For the integration of land use and biodiversity into LCIA, the so-called hemeroby concept has been developed by UBA and ifeu since the 1990s and revised by [Fehrenbach et al. 2015]. This approach is operationalised by a multi-criteria assessment linking land use to different safeguard subjects: Structure and functionality of ecosystems, biological diversity and different ecosystem services contributing to human health and wellbeing. In this sense, hemeroby is understood as a mid-point indicator giving explicit information on the degree of naturalness and providing implicit information, at least partly, on biodiversity (number of species, number of rare or threatened species, diversity of structures), and soil quality (low impact).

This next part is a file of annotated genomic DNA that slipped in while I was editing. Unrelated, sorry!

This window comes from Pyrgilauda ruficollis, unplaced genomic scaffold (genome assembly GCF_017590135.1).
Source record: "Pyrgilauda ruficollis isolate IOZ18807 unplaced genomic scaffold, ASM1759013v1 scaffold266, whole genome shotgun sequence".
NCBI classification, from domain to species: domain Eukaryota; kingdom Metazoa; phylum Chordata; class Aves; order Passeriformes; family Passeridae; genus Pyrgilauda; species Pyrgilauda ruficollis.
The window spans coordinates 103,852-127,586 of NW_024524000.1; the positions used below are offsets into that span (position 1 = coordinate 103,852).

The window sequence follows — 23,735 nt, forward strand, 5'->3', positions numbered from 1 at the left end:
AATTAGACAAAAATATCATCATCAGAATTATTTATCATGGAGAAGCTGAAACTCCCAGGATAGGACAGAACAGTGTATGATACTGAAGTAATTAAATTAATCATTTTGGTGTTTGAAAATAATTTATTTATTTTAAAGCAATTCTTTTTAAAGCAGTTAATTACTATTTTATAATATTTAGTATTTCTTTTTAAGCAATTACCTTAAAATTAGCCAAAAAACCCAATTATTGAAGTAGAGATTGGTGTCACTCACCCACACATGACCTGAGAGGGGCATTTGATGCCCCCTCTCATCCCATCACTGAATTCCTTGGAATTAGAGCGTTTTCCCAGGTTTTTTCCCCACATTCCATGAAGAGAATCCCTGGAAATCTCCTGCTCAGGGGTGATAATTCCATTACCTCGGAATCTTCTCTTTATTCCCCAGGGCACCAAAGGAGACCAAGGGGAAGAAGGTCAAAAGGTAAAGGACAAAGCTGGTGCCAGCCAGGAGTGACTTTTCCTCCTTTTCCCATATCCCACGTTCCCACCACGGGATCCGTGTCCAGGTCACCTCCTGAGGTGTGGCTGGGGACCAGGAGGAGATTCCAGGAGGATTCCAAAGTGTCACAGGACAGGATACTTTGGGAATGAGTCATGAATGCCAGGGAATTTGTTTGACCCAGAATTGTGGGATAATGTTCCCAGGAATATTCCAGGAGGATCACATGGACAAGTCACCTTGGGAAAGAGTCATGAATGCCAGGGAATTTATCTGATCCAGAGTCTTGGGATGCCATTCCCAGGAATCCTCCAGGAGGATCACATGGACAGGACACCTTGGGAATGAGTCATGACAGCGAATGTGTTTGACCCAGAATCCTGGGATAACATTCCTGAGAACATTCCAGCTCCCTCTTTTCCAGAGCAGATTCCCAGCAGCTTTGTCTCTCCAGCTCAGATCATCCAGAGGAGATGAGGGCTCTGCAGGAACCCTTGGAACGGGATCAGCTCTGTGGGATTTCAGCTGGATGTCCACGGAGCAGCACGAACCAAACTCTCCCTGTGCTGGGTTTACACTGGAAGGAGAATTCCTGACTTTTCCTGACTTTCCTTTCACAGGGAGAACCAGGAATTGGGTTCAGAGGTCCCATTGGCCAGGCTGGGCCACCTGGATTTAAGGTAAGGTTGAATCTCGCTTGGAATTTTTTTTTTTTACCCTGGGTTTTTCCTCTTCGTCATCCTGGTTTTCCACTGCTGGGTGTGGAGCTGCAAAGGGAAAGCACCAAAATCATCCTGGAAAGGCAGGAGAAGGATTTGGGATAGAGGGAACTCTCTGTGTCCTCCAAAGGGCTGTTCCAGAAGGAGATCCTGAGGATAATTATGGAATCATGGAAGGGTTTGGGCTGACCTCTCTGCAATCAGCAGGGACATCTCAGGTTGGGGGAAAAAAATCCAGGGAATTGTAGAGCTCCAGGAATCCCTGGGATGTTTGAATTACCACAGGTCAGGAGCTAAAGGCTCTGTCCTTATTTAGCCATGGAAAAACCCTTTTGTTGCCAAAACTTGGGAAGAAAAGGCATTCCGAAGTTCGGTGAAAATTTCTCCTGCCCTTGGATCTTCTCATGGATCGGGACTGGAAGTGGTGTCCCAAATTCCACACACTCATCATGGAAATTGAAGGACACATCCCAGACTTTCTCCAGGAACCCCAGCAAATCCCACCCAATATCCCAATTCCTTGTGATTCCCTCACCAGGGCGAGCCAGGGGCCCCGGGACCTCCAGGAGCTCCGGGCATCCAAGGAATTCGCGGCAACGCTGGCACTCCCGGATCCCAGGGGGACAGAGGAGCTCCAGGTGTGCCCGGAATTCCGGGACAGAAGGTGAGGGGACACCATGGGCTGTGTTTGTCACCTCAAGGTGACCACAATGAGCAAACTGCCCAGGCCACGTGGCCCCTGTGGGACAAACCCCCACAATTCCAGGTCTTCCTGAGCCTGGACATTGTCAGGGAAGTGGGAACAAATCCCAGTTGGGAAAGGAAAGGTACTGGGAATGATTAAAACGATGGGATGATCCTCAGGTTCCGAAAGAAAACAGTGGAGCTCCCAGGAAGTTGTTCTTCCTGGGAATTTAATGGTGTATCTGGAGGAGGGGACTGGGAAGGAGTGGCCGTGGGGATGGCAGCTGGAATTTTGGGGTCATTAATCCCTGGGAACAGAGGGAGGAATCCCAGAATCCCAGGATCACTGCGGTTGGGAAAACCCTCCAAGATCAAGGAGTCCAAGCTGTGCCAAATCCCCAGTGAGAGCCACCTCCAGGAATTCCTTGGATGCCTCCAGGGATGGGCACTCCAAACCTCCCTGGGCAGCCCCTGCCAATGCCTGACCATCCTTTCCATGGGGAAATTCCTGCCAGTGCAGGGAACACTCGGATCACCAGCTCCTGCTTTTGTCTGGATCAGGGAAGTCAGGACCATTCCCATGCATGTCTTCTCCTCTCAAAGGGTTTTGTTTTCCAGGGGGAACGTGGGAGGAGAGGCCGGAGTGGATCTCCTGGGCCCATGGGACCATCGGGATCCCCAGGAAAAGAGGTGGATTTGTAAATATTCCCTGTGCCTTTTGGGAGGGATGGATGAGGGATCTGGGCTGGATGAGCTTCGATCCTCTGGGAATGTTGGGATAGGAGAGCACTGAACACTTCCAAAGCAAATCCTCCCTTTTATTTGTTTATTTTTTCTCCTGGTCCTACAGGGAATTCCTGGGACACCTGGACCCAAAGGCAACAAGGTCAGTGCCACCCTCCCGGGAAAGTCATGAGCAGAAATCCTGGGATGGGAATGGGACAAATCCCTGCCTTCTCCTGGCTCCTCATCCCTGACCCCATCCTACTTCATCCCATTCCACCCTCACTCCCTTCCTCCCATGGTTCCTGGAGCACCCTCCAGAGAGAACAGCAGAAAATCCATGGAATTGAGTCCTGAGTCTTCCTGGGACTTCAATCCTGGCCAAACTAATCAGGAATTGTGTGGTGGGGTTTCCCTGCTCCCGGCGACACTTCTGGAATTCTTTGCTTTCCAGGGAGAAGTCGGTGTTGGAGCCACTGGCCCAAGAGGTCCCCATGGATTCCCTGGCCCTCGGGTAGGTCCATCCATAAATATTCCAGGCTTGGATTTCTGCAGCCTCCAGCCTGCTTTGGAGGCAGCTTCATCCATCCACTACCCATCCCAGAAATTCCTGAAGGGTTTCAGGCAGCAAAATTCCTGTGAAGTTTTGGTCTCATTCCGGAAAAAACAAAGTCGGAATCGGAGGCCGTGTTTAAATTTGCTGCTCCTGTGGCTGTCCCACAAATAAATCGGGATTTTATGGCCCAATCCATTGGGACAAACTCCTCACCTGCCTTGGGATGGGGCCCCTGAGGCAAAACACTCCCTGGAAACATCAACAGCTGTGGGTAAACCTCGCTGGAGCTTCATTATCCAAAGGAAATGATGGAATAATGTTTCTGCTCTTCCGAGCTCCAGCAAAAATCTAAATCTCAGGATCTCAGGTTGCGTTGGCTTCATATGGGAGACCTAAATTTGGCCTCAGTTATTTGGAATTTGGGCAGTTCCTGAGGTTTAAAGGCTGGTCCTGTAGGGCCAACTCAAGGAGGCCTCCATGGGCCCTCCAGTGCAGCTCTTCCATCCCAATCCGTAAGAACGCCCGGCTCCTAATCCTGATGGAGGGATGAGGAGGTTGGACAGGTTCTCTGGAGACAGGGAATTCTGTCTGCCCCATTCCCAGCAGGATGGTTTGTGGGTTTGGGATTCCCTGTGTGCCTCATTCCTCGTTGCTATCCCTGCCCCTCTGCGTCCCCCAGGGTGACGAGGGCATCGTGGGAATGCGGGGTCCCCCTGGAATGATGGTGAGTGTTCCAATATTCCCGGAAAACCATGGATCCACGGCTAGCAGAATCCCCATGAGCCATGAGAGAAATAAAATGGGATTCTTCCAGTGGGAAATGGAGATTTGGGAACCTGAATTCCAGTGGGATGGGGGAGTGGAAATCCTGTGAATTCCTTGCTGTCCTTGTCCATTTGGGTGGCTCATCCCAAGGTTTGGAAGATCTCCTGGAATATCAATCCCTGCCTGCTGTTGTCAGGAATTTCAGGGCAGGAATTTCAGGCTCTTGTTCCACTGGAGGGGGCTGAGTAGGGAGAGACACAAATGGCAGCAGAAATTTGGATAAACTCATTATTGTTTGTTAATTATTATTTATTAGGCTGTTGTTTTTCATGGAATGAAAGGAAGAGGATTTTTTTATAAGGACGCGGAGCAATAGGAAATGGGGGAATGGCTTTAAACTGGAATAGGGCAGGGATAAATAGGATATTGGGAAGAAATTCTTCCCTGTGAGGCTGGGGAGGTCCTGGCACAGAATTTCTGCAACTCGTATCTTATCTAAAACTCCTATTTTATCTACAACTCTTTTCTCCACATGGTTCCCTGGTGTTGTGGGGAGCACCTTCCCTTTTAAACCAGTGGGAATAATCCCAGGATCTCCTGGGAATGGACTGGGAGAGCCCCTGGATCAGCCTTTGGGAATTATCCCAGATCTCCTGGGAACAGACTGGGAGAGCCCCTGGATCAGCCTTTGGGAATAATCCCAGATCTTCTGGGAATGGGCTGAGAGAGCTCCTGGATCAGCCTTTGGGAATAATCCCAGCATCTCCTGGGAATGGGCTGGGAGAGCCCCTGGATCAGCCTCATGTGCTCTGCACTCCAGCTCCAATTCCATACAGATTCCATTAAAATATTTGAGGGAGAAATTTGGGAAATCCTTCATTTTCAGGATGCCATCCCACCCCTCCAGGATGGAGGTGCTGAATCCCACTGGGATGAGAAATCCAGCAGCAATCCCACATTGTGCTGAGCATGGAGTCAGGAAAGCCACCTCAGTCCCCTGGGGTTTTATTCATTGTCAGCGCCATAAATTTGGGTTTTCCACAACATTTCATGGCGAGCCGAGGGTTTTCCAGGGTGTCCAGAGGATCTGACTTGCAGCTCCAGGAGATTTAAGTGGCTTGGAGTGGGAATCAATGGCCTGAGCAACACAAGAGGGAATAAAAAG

Within the hemeroby concept, the areas of concern are classified into seven hemeroby classes: 1) natural, 2) close-to-nature, 3) partially close to nature, 4) semi-natural, 5) partially distant to nature, 6) distant-to-nature and 7) non-natural, artificial. The hemeroby approach is appropriate for any type of land-use accountable in LCA. However, production systems for biomass in particular (wood from forests, all kinds of biomass from agriculture) are assessed based on different sets of criteria.
The impact category land use is addressed by the midpoint category indicator ‘Distance-to-Nature Potential’ (DNP) (m2-e * 1a/functional unit) focussing on the occupation impact (Fehrenbach et al. 2015).